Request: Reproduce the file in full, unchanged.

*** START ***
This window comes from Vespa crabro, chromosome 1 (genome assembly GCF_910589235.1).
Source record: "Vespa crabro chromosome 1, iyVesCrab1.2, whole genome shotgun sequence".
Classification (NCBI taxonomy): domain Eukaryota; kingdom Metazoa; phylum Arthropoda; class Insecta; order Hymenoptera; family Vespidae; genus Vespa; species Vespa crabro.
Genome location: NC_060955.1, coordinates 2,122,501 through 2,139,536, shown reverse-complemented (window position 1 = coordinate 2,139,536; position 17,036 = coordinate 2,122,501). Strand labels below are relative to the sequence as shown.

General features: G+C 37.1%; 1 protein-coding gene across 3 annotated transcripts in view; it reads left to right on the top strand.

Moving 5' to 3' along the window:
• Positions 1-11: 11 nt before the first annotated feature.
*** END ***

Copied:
This window comes from Vespa crabro, chromosome 1 (genome assembly GCF_910589235.1).
Source record: "Vespa crabro chromosome 1, iyVesCrab1.2, whole genome shotgun sequence".
Classification (NCBI taxonomy): domain Eukaryota; kingdom Metazoa; phylum Arthropoda; class Insecta; order Hymenoptera; family Vespidae; genus Vespa; species Vespa crabro.
Genome location: NC_060955.1, coordinates 2,122,501 through 2,139,536, shown reverse-complemented (window position 1 = coordinate 2,139,536; position 17,036 = coordinate 2,122,501). Strand labels below are relative to the sequence as shown.

General features: G+C 37.1%; 1 protein-coding gene across 3 annotated transcripts in view; it reads left to right on the top strand.

Moving 5' to 3' along the window:
• Positions 1-11: 11 nt before the first annotated feature.